Special Issue "Marine Antibiotics"
A special issue of Marine Drugs (ISSN 1660-3397).
Deadline for manuscript submissions: closed (31 October 2012) | Viewed by 70855
Interests: streptomycetes; rare actinomycetes; antibiotics; secondary metabolite biosynthesis; engineering of biosynthetic pathways
Since the official discovery of the first antibiotic (penicillin), by Alexander Fleming in 1928, thousands of structurally diverse antibiotics have been reported from a variety of natural sources. Today, antibiotics continue to play the most important role in fighting various types of infections and saving millions of lives every year. However, rapid development of antibiotic resistance by bacterial and fungal pathogens, very limited supply of antiviral and antihelminthic antibiotics, and Big Pharma’s focusing mainly on chronic diseases and cancer represent a formidable challenge for anti-infective therapy of the future.
The absolute majority of currently used antibiotics have been isolated from terrestrial sources, and numerous attempts on terrestrial bioprospecting in the recent years mainly resulted in re-discovery of known antibiotics or their close analogues. Recent data strongly suggest that marine environment represents an untapped source for new biologically active molecules, in particular antibiotics. In this respect, marine bacteria and fungi seem to be the most prominent sources for antibiotic discovery due to their diversity and ability to grow rapidly and sustainably in bioreactors. Other sources, like sponges, corals and other marine animals, can also supply very interesting scaffolds for antibiotic discovery, which can be reproduced through chemical synthesis. Finally, metagenome libraries prepared from diverse marine samples and giving access to the genetic material from unculturable species may also supply new antibiotics.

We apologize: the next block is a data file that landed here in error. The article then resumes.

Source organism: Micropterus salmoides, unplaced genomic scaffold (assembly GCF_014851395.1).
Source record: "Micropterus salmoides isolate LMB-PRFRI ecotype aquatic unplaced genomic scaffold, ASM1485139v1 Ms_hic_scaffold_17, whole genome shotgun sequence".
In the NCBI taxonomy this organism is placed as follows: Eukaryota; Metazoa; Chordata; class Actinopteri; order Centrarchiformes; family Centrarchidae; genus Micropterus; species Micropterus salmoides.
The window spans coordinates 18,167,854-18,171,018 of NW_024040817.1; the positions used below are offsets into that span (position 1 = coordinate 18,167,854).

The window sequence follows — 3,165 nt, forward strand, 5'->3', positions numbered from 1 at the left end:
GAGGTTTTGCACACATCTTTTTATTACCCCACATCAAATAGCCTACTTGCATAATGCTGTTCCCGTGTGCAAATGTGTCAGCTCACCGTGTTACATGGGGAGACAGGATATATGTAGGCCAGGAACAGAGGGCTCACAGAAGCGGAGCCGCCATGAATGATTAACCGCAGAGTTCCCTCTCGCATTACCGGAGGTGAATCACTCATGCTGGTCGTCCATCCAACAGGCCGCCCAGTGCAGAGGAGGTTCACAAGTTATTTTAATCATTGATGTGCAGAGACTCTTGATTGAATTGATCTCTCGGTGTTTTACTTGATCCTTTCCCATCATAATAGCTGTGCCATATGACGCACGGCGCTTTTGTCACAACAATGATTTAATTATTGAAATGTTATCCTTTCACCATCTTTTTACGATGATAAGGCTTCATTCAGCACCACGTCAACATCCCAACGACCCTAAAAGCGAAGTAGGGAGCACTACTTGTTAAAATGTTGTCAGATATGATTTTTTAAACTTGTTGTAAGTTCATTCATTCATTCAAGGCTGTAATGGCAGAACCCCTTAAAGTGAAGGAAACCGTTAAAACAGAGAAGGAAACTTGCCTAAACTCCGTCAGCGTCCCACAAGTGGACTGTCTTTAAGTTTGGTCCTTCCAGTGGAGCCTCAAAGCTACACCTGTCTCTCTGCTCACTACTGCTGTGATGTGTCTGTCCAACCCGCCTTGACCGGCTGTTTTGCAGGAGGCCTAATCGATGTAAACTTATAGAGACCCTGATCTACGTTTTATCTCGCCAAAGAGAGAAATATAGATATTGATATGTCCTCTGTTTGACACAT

This special issue of Marine Drugs is dedicated to marine antibiotics, and will be assembled to emphasize the importance of new antibiotic discovery from marine sources by various techniques and from a variety of organisms. I am very happy and honored to serve as a Guest Editor for this special issue, and would like to invite scientists to report their findings or review the recent literature on various aspects of marine antibiotics. I hope that this special issue will encourage other scientists to work on the important topic of the marine antibiotic discovery, and to report their findings in the future issues of Marine Drugs.
Prof. Dr. Sergey B. Zotchev
- marine organisms
- chemical synthesis
- antibiotic resistance
- antibiotic modification